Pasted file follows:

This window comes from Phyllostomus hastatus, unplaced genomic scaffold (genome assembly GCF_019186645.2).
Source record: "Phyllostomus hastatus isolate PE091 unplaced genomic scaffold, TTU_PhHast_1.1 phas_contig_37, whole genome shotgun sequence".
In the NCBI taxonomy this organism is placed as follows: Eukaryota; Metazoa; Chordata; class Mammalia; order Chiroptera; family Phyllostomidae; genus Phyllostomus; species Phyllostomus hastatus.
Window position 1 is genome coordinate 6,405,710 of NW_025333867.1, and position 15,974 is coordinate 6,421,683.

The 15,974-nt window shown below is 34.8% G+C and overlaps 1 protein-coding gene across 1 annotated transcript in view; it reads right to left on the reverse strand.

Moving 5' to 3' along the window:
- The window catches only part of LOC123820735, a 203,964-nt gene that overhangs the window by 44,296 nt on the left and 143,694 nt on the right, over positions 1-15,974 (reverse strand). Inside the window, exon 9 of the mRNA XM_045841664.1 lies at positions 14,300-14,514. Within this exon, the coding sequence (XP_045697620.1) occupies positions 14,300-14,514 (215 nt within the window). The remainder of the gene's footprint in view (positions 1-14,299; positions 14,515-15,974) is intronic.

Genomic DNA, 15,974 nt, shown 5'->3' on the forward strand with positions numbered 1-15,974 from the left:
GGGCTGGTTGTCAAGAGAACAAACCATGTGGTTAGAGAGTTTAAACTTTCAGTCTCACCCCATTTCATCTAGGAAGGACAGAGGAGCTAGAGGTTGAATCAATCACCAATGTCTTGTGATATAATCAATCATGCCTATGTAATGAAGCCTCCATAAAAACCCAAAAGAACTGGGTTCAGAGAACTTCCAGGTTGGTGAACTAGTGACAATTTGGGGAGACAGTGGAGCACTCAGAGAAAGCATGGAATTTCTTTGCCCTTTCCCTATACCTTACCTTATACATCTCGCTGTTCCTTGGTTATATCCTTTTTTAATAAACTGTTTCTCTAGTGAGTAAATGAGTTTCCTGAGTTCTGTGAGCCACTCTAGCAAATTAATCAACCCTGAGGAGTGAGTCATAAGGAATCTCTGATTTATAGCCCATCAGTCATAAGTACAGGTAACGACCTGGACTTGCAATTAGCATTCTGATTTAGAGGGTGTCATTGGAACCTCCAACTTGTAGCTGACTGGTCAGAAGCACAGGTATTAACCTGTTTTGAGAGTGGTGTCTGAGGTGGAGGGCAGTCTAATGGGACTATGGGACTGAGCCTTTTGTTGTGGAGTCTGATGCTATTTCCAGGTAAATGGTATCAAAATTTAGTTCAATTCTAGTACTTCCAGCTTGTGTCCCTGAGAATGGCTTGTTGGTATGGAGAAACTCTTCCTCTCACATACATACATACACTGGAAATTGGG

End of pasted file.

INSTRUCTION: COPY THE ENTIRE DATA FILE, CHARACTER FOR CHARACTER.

This window comes from Phyllostomus hastatus, unplaced genomic scaffold (genome assembly GCF_019186645.2).
Source record: "Phyllostomus hastatus isolate PE091 unplaced genomic scaffold, TTU_PhHast_1.1 phas_contig_37, whole genome shotgun sequence".
In the NCBI taxonomy this organism is placed as follows: Eukaryota; Metazoa; Chordata; class Mammalia; order Chiroptera; family Phyllostomidae; genus Phyllostomus; species Phyllostomus hastatus.
Window position 1 is genome coordinate 6,405,710 of NW_025333867.1, and position 15,974 is coordinate 6,421,683.

The 15,974-nt window shown below is 34.8% G+C and overlaps 1 protein-coding gene across 1 annotated transcript in view; it reads right to left on the reverse strand.

Moving 5' to 3' along the window:
- The window catches only part of LOC123820735, a 203,964-nt gene that overhangs the window by 44,296 nt on the left and 143,694 nt on the right, over positions 1-15,974 (reverse strand). Inside the window, exon 9 of the mRNA XM_045841664.1 lies at positions 14,300-14,514. Within this exon, the coding sequence (XP_045697620.1) occupies positions 14,300-14,514 (215 nt within the window). The remainder of the gene's footprint in view (positions 1-14,299; positions 14,515-15,974) is intronic.

Genomic DNA, 15,974 nt, shown 5'->3' on the forward strand with positions numbered 1-15,974 from the left:
GGGCTGGTTGTCAAGAGAACAAACCATGTGGTTAGAGAGTTTAAACTTTCAGTCTCACCCCATTTCATCTAGGAAGGACAGAGGAGCTAGAGGTTGAATCAATCACCAATGTCTTGTGATATAATCAATCATGCCTATGTAATGAAGCCTCCATAAAAACCCAAAAGAACTGGGTTCAGAGAACTTCCAGGTTGGTGAACTAGTGACAATTTGGGGAGACAGTGGAGCACTCAGAGAAAGCATGGAATTTCTTTGCCCTTTCCCTATACCTTACCTTATACATCTCGCTGTTCCTTGGTTATATCCTTTTTTAATAAACTGTTTCTCTAGTGAGTAAATGAGTTTCCTGAGTTCTGTGAGCCACTCTAGCAAATTAATCAACCCTGAGGAGTGAGTCATAAGGAATCTCTGATTTATAGCCCATCAGTCATAAGTACAGGTAACGACCTGGACTTGCAATTAGCATTCTGATTTAGAGGGTGTCATTGGAACCTCCAACTTGTAGCTGACTGGTCAGAAGCACAGGTATTAACCTGTTTTGAGAGTGGTGTCTGAGGTGGAGGGCAGTCTAATGGGACTATGGGACTGAGCCTTTTGTTGTGGAGTCTGATGCTATTTCCAGGTAAATGGTATCAAAATTTAGTTCAATTCTAGTACTTCCAGCTTGTGTCCCTGAGAATGGCTTGTTGGTATGGAGAAACTCTTCCTCTCACATACATACATACACTGGAAATTGGG